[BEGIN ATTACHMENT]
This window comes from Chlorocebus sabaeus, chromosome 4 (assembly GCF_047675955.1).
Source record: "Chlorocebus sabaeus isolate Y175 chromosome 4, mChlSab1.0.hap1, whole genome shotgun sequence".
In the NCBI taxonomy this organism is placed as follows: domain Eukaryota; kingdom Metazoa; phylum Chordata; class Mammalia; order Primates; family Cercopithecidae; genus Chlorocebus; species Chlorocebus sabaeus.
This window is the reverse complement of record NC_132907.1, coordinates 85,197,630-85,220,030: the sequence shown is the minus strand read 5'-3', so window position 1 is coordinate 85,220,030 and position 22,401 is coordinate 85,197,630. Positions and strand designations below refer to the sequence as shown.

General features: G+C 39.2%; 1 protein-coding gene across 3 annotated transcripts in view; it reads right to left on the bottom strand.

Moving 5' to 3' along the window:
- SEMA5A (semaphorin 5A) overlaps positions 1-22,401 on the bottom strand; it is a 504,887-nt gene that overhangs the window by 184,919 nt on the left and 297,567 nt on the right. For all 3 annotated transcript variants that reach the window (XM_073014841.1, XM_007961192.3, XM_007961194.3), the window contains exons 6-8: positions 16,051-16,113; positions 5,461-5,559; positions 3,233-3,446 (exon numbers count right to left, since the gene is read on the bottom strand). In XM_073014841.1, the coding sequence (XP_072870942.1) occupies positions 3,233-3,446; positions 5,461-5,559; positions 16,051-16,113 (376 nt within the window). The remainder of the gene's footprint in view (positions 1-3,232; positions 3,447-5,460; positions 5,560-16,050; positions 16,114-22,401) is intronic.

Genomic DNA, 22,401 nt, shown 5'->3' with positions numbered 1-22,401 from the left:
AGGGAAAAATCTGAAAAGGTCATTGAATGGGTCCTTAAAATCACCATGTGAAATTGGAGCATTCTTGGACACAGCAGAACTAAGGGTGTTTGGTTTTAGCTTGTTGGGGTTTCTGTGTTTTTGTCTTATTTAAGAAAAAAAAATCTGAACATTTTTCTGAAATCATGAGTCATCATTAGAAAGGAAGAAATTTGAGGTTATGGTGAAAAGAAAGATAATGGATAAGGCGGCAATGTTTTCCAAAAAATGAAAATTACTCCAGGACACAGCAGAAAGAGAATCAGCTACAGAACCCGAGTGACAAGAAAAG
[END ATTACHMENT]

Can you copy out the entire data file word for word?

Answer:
This window comes from Chlorocebus sabaeus, chromosome 4 (assembly GCF_047675955.1).
Source record: "Chlorocebus sabaeus isolate Y175 chromosome 4, mChlSab1.0.hap1, whole genome shotgun sequence".
In the NCBI taxonomy this organism is placed as follows: domain Eukaryota; kingdom Metazoa; phylum Chordata; class Mammalia; order Primates; family Cercopithecidae; genus Chlorocebus; species Chlorocebus sabaeus.
This window is the reverse complement of record NC_132907.1, coordinates 85,197,630-85,220,030: the sequence shown is the minus strand read 5'-3', so window position 1 is coordinate 85,220,030 and position 22,401 is coordinate 85,197,630. Positions and strand designations below refer to the sequence as shown.

General features: G+C 39.2%; 1 protein-coding gene across 3 annotated transcripts in view; it reads right to left on the bottom strand.

Moving 5' to 3' along the window:
- SEMA5A (semaphorin 5A) overlaps positions 1-22,401 on the bottom strand; it is a 504,887-nt gene that overhangs the window by 184,919 nt on the left and 297,567 nt on the right. For all 3 annotated transcript variants that reach the window (XM_073014841.1, XM_007961192.3, XM_007961194.3), the window contains exons 6-8: positions 16,051-16,113; positions 5,461-5,559; positions 3,233-3,446 (exon numbers count right to left, since the gene is read on the bottom strand). In XM_073014841.1, the coding sequence (XP_072870942.1) occupies positions 3,233-3,446; positions 5,461-5,559; positions 16,051-16,113 (376 nt within the window). The remainder of the gene's footprint in view (positions 1-3,232; positions 3,447-5,460; positions 5,560-16,050; positions 16,114-22,401) is intronic.

Genomic DNA, 22,401 nt, shown 5'->3' with positions numbered 1-22,401 from the left:
AGGGAAAAATCTGAAAAGGTCATTGAATGGGTCCTTAAAATCACCATGTGAAATTGGAGCATTCTTGGACACAGCAGAACTAAGGGTGTTTGGTTTTAGCTTGTTGGGGTTTCTGTGTTTTTGTCTTATTTAAGAAAAAAAAATCTGAACATTTTTCTGAAATCATGAGTCATCATTAGAAAGGAAGAAATTTGAGGTTATGGTGAAAAGAAAGATAATGGATAAGGCGGCAATGTTTTCCAAAAAATGAAAATTACTCCAGGACACAGCAGAAAGAGAATCAGCTACAGAACCCGAGTGACAAGAAAAG